Even before social media and the Kardashians, there was this pressure to keep up with the trend setters. We called it “bubbler talk” back then. Were you “in the know” enough to keep up with conversations at the office watering hole? It very often separated the cool kids from the dorks, even years after those tortuous rights of passage days called “high school.”
I spent years trying to keep up, both in college social circles and internships. But then I did something really crazy in my life. After graduating from college, I joined the Peace Corps and isolated myself in the Chui Valley of the Kyrgyz Republic (aka Kyrgyzstan) where electricity was spotty, televisions were far and few between, and mountains surrounded me in three out of four directions. Entertainment took the form of “guesting” which was exactly as it sounds—hosting guests or being guests and, if you were my host family, spending hours eating, drinking, singing and eventually getting shit-faced drunk on the nastiest vodka you can imagine—all in good humor, of course.
And it didn’t end there. Post-Peace Corps I spent a few months in Slovakia where there were televisions and a robust pop culture—but it just didn’t revolve around that of the United States. They had their own Euro-influenced rich and famous, and no one seemed to give a damn about the latest celebrity couple in the United States. Same with South Africa and the years I spent living in South Korea—each country lived in its own little bubble, and America was only a small part of their ecosystems. So as the years went by, I became more and more isolated from the trivial happenings in the United States. At first I tried to keep up, but after a while, I just gave up—and I’ve never really caught up since.
But throughout those years living abroad, I started to notice one thing: I really didn’t miss these American entertainment spectacles. I love movies, and it’s fun to hear who won what award, but I no longer have the patience to spend a few hours of my evening watching it all on TV, especially when I can get a quick and dirty recap the next day. Perhaps it was from my time living in simpler environments where entertainment had to be home-spun. First world drama, indeed. I mean seriously, who gives a flying #$%&?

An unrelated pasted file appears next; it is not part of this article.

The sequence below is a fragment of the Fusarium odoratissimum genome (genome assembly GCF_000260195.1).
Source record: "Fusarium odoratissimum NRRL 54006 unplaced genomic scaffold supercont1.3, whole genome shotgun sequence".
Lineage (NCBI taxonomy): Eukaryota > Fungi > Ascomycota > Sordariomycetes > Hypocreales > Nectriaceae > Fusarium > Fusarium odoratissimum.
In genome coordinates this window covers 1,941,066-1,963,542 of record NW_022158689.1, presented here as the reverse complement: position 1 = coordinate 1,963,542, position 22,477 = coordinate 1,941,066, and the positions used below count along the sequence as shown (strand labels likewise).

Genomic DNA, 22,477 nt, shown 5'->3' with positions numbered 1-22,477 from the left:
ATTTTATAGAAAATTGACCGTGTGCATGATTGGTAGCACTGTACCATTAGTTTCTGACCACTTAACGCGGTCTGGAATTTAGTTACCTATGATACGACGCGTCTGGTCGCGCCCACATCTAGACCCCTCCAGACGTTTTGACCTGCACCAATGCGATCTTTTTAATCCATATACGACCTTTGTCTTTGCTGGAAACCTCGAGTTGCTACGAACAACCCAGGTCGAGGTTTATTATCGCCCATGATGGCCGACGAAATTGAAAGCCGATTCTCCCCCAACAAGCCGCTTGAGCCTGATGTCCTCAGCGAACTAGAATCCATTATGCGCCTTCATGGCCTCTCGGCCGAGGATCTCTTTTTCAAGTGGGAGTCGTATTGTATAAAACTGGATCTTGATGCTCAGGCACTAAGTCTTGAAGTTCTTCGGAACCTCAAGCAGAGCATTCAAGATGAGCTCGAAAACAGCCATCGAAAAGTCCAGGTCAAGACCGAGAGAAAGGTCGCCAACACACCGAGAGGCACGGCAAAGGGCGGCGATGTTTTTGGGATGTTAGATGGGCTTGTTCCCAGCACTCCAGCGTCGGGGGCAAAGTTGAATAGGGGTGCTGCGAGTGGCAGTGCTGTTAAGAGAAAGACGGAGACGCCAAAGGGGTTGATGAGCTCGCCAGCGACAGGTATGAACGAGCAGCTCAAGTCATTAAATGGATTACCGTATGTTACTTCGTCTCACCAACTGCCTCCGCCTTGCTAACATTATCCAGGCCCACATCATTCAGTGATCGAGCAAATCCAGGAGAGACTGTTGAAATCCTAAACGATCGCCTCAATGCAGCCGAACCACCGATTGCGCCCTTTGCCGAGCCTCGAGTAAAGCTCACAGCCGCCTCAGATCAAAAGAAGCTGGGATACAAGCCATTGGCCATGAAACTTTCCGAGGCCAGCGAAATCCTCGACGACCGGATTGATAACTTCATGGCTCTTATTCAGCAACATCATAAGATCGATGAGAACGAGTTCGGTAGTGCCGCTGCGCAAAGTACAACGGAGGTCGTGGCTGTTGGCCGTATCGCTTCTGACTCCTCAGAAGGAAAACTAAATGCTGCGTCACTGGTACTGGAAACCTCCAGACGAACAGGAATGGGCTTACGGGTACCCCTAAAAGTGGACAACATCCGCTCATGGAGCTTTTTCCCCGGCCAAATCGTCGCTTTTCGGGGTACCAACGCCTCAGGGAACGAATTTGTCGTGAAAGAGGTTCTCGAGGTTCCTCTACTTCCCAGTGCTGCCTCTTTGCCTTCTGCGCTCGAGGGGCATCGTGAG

But there was something else that changed within me from my time living overseas…and that was the waning need to be “cool” among my peers. Life in other countries taught me that the coolest people aren’t those who know the designer of so-and-so’s dress or who can reference the acceptance speech of a half dozen actors and actresses. The cool ones are those who who feel comfortable in their own skin, even if they can’t participate in the latest “bubbler talk.” They can talk about a million other interesting things, but they don’t need to be part of the “in” crowd.
I can’t tell you who won an Oscar this year or who wore the most glamorous dress on the red carpet, but I can tell you stories about getting lost while horseback riding in the mountains of Naryn, Kyrgyzstan or visiting the bizarre Owl House in Nieu Bethesda, Eastern Cape of South Africa. I can tell you about the time they barred Americans from restaurants in Seoul or the first day the Euro was introduced to Central Europe. My sense of entertainment these days can probably be best compared to that of a stereotypical cat-lady spinster in that I don’t watch a lot of TV and can’t participate in the latest bubbler talk, but I have a lot of good drinking stories up my sleeve for a night when the television is turned off, the candles are lit and the only thing separating you and me are three bottles of South American Malbec. Believe, that’s when the entertainment begins, at least in my world. 🙂